exponent n is in Z, or may be a complex quadratic integer if the curve E
has complex multiplication by n (if not, an error message is issued).

? Ei = ellinit([1,0]); z = [0,0];
? ellmul(Ei, z, 10)
%2 = [0]     \\ unsurprising: z has order 2
? ellmul(Ei, z, I)
%3 = [0, 0]  \\ Ei has complex multiplication by Z[i]
%4 = [0, 0]  \\ an alternative syntax for the same query
? Ej  = ellinit([0,1]); z = [-1,0];
? ellmul(Ej, z, I)
***   at top-level: ellmul(Ej,z,I)
***                 ^--------------
*** ellmul: not a complex multiplication in ellmul.
%6 = [1 - w, 0]

The simple-minded algorithm for the CM case assumes that we are in
characteristic 0, and that the quadratic order to which n belongs has
small discriminant.

The library syntax is
GEN ellmul(GEN E, GEN z, GEN n).

ellneg(E,z)

Opposite of the point z on elliptic curve E.

The library syntax is
GEN ellneg(GEN E, GEN z).

ellorder(E,z,{o})

Gives the order of the point z on the elliptic
curve E, defined over Q or a finite field.
If the curve is defined over Q, return (the impossible value) zero if the
point has infinite order.

? E = ellinit([-157^2,0]);  \\ the "157-is-congruent" curve
? P = [2,2]; ellorder(E, P)
%2 = 2
? P = ellheegner(E); ellorder(E, P) \\ infinite order
%3 = 0
? E = ellinit(ellfromj(ffgen(5^10)));
? ellcard(E)
%5 = 9762580
? P = random(E); ellorder(E, P)
%6 = 4881290
? p = 2^160+7; E = ellinit([1,2], p);
? N = ellcard(E)
%8 = 1461501637330902918203686560289225285992592471152
? o = [N, factor(N)];
? for(i=1,100, ellorder(E,random(E)))
time = 260 ms.

The parameter o, is now mostly useless, and kept for backward
compatibility. If present, it represents a non-zero multiple of the order
of z, see Section [Label: se:DLfun]; the preferred format for this parameter is

[ord, factor(ord)], where
ord is the cardinality of the curve.
It is no longer needed since PARI is now able to compute it over large
finite fields (was restricted to small prime fields at the time this feature
was introduced), and caches the result in E so that it is computed
and factored only once. Modifying the last example, we see that including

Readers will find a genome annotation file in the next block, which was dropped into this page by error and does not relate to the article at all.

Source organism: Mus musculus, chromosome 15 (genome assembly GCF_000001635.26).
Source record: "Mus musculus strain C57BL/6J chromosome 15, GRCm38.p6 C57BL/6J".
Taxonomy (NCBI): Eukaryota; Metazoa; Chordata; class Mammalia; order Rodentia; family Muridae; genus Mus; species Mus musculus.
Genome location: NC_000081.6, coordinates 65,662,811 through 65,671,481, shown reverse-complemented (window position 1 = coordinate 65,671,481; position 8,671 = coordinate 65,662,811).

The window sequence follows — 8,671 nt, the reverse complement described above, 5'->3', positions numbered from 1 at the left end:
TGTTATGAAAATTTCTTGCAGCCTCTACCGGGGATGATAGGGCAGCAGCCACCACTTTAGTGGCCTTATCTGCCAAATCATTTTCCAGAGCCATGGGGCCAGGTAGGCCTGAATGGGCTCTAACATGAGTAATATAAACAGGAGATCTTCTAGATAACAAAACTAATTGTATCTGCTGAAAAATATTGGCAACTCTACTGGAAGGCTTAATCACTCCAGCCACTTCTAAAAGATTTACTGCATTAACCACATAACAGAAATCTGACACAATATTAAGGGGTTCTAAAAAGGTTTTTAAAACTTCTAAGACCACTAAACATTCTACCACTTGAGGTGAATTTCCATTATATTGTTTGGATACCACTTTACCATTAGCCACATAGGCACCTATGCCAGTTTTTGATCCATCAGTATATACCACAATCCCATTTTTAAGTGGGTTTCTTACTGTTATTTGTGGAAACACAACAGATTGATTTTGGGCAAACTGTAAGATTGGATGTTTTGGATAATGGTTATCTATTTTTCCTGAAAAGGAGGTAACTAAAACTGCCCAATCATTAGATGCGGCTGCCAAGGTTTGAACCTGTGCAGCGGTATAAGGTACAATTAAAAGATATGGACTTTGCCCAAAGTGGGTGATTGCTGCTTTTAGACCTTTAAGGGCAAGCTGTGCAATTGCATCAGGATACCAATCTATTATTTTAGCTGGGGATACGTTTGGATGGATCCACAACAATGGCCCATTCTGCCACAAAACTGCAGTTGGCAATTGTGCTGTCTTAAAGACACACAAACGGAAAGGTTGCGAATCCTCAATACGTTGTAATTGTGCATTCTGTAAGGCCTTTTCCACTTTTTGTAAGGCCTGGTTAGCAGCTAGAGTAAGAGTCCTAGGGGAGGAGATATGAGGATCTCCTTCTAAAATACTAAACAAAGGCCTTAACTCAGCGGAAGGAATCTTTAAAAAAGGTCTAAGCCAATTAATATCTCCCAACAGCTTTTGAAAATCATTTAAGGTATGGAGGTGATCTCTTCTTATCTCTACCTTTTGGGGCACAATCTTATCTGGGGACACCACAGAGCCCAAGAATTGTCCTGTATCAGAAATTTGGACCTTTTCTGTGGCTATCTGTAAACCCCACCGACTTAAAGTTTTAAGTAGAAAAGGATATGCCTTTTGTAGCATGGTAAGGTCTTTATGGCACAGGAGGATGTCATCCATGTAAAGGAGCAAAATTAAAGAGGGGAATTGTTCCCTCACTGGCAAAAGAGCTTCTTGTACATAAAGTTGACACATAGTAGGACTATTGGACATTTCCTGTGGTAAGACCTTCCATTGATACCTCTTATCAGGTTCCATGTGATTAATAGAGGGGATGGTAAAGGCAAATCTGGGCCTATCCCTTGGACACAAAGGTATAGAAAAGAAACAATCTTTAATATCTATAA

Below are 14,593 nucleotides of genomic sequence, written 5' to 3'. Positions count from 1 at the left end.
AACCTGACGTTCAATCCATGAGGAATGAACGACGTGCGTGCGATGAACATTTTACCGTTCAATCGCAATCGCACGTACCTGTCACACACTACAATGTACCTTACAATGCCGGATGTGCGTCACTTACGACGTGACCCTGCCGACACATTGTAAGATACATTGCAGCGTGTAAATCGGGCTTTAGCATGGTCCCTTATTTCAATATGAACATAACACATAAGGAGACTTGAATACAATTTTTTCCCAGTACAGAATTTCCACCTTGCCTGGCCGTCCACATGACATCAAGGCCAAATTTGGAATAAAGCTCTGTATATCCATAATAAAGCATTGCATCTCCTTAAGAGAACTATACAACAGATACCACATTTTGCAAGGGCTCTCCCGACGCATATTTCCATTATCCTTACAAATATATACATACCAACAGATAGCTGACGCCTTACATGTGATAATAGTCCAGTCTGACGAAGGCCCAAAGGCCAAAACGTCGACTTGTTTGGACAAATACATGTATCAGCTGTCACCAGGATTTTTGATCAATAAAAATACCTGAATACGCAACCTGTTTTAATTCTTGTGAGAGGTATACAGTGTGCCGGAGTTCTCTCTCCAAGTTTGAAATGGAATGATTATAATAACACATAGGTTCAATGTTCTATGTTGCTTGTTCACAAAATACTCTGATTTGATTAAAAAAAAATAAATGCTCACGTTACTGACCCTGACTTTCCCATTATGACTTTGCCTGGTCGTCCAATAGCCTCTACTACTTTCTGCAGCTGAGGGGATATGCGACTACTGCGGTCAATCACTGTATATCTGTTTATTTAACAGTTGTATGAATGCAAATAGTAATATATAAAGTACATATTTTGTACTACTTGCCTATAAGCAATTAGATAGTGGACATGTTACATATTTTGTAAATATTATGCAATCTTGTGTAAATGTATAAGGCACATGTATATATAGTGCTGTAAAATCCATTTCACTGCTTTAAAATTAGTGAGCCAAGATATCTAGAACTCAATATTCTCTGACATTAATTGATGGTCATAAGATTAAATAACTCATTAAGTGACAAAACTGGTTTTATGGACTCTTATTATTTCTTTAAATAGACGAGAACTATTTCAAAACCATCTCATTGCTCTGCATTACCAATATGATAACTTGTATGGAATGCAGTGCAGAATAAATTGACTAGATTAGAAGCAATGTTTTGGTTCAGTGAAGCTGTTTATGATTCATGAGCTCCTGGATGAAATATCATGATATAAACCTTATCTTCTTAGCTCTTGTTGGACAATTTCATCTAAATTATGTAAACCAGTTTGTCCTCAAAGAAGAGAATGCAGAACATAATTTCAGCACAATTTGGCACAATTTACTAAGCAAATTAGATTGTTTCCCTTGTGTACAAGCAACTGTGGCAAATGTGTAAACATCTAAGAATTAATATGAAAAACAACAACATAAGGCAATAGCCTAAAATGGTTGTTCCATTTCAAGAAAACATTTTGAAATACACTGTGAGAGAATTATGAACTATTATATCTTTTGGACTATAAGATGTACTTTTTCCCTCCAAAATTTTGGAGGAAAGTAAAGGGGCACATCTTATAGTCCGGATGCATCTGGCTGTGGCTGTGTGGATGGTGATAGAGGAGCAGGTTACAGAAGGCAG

this extra parameter provides no improvement:

? o = [N, factor(N)];
? for(i=1,100, ellorder(E,random(E),o))
time = 260 ms.

The library syntax is
GEN ellorder(GEN E, GEN z, GEN o = NULL).
The obsolete form
GEN orderell(GEN e, GEN z) should no longer be
used.

ellordinate(E,x)

Gives a 0, 1 or 2-component vector containing
the y-coordinates of the points of the curve E having x as
x-coordinate.

The library syntax is
GEN ellordinate(GEN E, GEN x, long prec).

ellperiods(w, {flag = 0})

Let w describe a complex period lattice (w = [w_1,w_2]
or an ellinit structure). Returns normalized periods [W_1,W_2] generating
the same lattice such that tau := W_1/W_2 has positive imaginary part
and lies in the standard fundamental domain for {SL}_2(Z).

If flag = 1, the function returns [[W_1,W_2], [eta_1,eta_2]], where
eta_1 and eta_2 are the quasi-periods associated to
[W_1,W_2], satisfying eta_1 W_2 - eta_2 W_1 = 2 i Pi.

The output of this function is meant to be used as the first argument
given to ellwp, ellzeta, ellsigma or elleisnum. Quasi-periods are
needed by ellzeta and ellsigma only.

The library syntax is
GEN ellperiods(GEN w, long flag , long prec).

ellpointtoz(E,P)

If E/C  ~  C/Lambda is a complex elliptic curve,
computes a complex number z (modulo the lattice Lambda)
corresponding to the point P; i.e.such that P = [wp(z),wp'(z)]
in the standard Weierstrass model (z\not belongs to Lambda).
If E is defined over R and P belongs to E(R), we have more precisely, 0 \leq
Re(t) < w1 and 0
<= Im(t) < Im(w2), where (w1,w2) are the real and
complex periods of E.

? E = ellinit([0,1]); P = [2,3];
? z = ellpointtoz(E, P)
%2 = 3.5054552633136356529375476976257353387
? ellwp(E, z)
%3 = 2.0000000000000000000000000000000000000
? ellztopoint(E, z) - P
%4 = [6.372367644529809109 E-58, 7.646841173435770930 E-57]
? ellpointtoz(E, [0]) \\ the point at infinity
%5 = 0

If E/Q_p has multiplicative reduction, then E/\bar{Q_p} is analytically
isomorphic to \bar{Q}_p^*/q^Z (Tate curve) for some p-adic integer q.
The behaviour is then as follows:

@3* If the reduction is split (E.
tate[2] is a
an isomorphism phi: E(Q_p)  ~  Q_p^*/q^Z and the function returns
phi(P) belongs to Q_p.

@3* If the reduction is not split (E.
tate[2] is a

t_POLMOD), we only have an isomorphism phi: E(K)  ~  K^*/q^Z over